Is It Damaging Our Body Positivity?

GLAMOUR spoke to Dr Rachael Kent, an expert in digital health and social media, about the appeal of transformative technologies such as Lensa’s AI avatars.

“We have always used media to play around with our appearances and perform different identities, from painted portraits, photography to animation, digital filters, and now AI tools like Lensa,” she says. “These apps have become so popular for a number of reasons, both cultural and technological.”

“Firstly, we can see the rise in popularity of Lensa as a form of escapism and play. Escapism, of course, is not a new phenomenon, but it is certainly accelerated when our day-to-day cultural landscape is not easy to deal with, as it is right now.”

She adds: “Secondly, our social media and filtering apps have become an everyday extension of our lives and ourselves. Transforming ourselves using AI apps is not new, however, perhaps because Lensa offers many different images, we get to see ourselves in a multitude of characters which not only airbrush our faces, but transport us to a different time in history, or fantasy world. Is it the perfect form of play and escapism, or another form of attention-seeking?”

As for whether the popularity of Lensa avatars is damaging the body positivity movement, she takes a more balanced view. “On the one hand, yes, we can see the Lensa AI tool as a form of performativity, showing a curated and idealised self, and we could argue that this trend does not contribute to the body positivity narratives we increasingly see across social media as it is not representing a real and authentic body,” she says.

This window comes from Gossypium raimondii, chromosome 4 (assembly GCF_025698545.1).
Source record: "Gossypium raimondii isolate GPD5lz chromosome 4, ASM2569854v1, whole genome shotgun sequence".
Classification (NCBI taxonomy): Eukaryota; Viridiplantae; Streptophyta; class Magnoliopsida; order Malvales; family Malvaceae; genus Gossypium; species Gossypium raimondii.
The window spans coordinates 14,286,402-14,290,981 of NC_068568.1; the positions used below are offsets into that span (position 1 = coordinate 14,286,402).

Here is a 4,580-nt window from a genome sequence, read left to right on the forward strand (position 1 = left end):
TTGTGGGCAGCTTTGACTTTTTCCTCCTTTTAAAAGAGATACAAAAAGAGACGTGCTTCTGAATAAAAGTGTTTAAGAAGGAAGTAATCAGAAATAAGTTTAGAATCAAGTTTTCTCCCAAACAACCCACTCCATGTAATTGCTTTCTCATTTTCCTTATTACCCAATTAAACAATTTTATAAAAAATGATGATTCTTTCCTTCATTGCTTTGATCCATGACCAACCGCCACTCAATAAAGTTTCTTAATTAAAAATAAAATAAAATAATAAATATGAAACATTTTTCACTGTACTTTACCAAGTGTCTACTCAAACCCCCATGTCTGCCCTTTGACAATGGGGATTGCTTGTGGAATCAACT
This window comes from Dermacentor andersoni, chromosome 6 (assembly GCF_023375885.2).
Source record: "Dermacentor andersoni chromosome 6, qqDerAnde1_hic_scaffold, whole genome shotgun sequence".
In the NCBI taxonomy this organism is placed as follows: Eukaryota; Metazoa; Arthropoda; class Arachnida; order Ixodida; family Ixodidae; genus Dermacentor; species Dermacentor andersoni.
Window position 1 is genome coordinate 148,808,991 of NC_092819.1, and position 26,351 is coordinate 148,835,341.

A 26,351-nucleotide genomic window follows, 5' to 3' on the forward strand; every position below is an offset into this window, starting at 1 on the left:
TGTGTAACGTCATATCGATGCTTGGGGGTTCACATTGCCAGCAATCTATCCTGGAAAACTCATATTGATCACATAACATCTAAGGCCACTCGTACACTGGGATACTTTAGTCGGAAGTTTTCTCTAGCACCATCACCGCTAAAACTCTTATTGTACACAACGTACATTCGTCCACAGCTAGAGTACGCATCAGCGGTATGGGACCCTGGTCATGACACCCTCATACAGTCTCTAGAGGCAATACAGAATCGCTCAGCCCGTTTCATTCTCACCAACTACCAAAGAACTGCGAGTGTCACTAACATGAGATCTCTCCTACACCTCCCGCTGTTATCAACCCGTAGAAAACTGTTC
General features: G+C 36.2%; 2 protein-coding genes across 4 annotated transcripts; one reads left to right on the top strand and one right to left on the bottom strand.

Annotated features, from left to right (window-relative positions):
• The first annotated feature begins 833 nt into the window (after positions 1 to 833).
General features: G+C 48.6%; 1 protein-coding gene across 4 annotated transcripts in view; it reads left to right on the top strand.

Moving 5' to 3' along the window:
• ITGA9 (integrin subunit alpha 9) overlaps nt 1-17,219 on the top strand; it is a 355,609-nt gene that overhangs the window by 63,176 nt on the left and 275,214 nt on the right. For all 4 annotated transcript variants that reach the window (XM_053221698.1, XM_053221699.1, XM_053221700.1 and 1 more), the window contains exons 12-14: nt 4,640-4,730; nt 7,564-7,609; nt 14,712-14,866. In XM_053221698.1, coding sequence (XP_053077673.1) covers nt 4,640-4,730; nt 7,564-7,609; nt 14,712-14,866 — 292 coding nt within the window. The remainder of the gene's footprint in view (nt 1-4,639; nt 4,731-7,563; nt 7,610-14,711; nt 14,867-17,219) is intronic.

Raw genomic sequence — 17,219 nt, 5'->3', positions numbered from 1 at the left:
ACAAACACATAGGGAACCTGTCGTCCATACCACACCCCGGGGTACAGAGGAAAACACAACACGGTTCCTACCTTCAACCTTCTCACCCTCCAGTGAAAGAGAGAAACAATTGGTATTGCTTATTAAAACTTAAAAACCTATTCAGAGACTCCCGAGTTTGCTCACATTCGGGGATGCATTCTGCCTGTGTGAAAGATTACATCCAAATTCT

“But I would argue, if we are using an AI tool to perform our identity in different ways, do we not already know and understand this is a characterisation of self, not a true depiction? The Lensa images are clearly not reality, or an authentic face, but are a form of play and augmentation.

“The tipping point exists if and when we become fixated upon these images of ourselves as more desirable or ‘Instagrammable’. Sharing an image for fun is not unhealthy. Only sharing images of ourselves heavily filtered with AI and attempting to pass it off as reality is unhealthy and damaging for our own sense of self-worth and esteem as well as detrimentally impacting others’ mental health online as they might compare themselves to your insta-worthy image. When filtering gets normalised as how we view ourselves and others in our everyday lives, this is when these apps become unhealthy.”

There’s no doubt that the current slew of AI avatars are far from realistic – they’re mostly painterly, mystical and other-worldly, though some veer more on the life-like side. But in an age of aesthetic comparison, do we really need another ‘lens’ to look at ourselves through, or another editing tool at our fingertips?

Avatars can be a fun way to express and transform yourself, undoubtedly, but proceed with caution – no mystical portrait could ever live up to the magic of you.

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